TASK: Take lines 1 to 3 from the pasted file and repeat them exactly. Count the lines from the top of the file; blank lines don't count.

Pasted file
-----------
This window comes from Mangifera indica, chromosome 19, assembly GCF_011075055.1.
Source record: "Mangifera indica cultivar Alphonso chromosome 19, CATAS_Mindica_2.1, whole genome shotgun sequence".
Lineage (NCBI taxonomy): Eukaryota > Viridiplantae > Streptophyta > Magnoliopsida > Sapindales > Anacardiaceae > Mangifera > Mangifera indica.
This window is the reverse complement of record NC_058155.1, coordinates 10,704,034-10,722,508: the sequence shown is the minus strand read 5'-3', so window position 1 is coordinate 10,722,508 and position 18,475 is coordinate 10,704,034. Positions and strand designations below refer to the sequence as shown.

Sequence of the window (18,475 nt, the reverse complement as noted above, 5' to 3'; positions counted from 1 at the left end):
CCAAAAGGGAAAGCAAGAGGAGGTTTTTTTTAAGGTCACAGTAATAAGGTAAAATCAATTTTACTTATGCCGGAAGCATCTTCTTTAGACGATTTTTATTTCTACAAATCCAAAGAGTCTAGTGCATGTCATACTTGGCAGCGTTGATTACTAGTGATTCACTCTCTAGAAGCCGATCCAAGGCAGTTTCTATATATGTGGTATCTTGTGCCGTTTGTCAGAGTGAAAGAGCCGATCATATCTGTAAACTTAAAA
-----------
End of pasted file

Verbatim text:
This window comes from Mangifera indica, chromosome 19, assembly GCF_011075055.1.
Source record: "Mangifera indica cultivar Alphonso chromosome 19, CATAS_Mindica_2.1, whole genome shotgun sequence".
Lineage (NCBI taxonomy): Eukaryota > Viridiplantae > Streptophyta > Magnoliopsida > Sapindales > Anacardiaceae > Mangifera > Mangifera indica.